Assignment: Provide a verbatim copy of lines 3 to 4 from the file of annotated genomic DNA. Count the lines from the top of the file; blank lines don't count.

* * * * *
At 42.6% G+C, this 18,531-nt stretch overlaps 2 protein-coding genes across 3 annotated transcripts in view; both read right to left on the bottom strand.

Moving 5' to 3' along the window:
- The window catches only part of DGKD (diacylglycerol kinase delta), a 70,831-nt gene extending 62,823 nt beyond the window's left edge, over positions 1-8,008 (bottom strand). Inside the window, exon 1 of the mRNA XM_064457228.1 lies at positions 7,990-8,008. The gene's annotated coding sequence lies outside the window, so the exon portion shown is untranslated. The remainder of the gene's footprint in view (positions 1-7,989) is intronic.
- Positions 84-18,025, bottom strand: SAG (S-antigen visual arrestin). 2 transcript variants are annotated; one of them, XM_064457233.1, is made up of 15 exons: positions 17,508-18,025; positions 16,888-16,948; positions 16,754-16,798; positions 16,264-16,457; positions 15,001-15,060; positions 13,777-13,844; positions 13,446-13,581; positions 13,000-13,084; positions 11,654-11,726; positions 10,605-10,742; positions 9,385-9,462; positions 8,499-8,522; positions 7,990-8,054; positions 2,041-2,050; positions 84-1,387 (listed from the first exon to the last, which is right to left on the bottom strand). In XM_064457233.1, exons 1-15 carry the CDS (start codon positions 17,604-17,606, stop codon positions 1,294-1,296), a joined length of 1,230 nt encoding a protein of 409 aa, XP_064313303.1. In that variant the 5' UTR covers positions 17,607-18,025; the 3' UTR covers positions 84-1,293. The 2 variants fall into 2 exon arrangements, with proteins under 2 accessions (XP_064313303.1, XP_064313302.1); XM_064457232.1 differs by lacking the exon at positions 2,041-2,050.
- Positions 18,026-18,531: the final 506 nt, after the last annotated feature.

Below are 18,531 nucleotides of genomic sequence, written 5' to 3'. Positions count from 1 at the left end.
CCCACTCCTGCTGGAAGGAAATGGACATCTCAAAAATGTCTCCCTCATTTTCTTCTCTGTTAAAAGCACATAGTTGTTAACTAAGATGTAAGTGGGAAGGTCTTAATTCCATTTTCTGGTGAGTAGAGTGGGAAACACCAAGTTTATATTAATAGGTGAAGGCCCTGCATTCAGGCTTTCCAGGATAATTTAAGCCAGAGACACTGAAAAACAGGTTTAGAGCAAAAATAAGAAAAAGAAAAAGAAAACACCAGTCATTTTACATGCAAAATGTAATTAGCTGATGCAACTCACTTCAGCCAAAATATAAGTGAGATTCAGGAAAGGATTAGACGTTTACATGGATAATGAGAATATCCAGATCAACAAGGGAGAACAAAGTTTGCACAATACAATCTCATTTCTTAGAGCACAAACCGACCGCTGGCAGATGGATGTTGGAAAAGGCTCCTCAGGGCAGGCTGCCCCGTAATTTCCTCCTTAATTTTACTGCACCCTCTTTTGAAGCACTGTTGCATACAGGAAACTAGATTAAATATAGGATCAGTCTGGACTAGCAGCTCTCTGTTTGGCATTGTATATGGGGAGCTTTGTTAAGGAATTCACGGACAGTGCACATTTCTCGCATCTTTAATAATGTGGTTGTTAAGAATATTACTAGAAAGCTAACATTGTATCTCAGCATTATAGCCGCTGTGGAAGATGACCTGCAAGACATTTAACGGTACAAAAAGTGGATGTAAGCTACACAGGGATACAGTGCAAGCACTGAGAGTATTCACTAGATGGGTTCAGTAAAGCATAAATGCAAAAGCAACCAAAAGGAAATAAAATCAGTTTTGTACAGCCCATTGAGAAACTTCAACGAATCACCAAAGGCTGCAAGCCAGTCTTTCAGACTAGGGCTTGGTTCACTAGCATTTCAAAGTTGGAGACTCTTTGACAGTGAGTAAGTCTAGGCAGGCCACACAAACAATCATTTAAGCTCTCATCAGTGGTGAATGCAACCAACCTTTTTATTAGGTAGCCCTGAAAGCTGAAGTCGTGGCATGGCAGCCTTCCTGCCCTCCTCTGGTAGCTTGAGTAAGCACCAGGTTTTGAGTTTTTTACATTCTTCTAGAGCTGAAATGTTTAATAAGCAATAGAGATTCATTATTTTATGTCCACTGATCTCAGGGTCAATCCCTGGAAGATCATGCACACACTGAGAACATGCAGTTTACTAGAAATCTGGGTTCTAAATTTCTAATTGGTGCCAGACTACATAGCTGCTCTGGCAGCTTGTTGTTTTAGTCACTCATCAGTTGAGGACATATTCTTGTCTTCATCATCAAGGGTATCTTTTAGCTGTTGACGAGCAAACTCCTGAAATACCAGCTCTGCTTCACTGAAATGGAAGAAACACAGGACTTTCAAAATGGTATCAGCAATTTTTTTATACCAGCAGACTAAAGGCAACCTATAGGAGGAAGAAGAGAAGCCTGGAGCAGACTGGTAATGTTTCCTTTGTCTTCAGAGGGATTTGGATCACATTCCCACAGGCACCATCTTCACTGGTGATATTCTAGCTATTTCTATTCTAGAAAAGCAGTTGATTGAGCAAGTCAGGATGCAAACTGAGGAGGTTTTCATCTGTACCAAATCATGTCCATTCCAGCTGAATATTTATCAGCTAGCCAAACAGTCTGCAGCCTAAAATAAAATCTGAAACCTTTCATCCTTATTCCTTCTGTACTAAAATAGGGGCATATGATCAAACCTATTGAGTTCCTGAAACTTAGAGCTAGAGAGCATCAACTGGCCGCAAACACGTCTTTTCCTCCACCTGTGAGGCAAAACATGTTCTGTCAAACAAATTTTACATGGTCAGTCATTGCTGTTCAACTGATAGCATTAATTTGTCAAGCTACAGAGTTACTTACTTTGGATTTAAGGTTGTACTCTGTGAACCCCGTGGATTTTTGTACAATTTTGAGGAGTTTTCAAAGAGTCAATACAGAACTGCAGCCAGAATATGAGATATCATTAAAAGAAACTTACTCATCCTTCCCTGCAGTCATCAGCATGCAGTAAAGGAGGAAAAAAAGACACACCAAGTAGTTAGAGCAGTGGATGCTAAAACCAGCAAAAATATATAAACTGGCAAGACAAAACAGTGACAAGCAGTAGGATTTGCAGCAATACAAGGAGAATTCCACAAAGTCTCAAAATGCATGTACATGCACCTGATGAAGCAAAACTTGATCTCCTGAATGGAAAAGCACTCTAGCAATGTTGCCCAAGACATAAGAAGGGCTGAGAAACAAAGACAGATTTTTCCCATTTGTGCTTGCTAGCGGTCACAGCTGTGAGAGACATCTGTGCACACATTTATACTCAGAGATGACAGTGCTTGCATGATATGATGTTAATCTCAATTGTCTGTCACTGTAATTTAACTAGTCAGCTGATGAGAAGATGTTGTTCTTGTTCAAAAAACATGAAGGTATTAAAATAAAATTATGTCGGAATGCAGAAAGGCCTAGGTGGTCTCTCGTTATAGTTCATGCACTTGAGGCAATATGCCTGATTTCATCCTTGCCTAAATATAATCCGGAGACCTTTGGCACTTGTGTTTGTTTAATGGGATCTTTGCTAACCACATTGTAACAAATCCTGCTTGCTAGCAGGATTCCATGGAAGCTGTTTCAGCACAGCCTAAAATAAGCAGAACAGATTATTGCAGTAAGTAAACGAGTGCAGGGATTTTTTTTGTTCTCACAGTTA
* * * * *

- The window catches only part of DGKD (diacylglycerol kinase delta), a 70,831-nt gene extending 62,823 nt beyond the window's left edge, over positions 1-8,008 (bottom strand). Inside the window, exon 1 of the mRNA XM_064457228.1 lies at positions 7,990-8,008. The gene's annotated coding sequence lies outside the window, so the exon portion shown is untranslated. The remainder of the gene's footprint in view (positions 1-7,989) is intronic.
- Positions 84-18,025, bottom strand: SAG (S-antigen visual arrestin). 2 transcript variants are annotated; one of them, XM_064457233.1, is made up of 15 exons: positions 17,508-18,025; positions 16,888-16,948; positions 16,754-16,798; positions 16,264-16,457; positions 15,001-15,060; positions 13,777-13,844; positions 13,446-13,581; positions 13,000-13,084; positions 11,654-11,726; positions 10,605-10,742; positions 9,385-9,462; positions 8,499-8,522; positions 7,990-8,054; positions 2,041-2,050; positions 84-1,387 (listed from the first exon to the last, which is right to left on the bottom strand). In XM_064457233.1, exons 1-15 carry the CDS (start codon positions 17,604-17,606, stop codon positions 1,294-1,296), a joined length of 1,230 nt encoding a protein of 409 aa, XP_064313303.1. In that variant the 5' UTR covers positions 17,607-18,025; the 3' UTR covers positions 84-1,293. The 2 variants fall into 2 exon arrangements, with proteins under 2 accessions (XP_064313303.1, XP_064313302.1); XM_064457232.1 differs by lacking the exon at positions 2,041-2,050.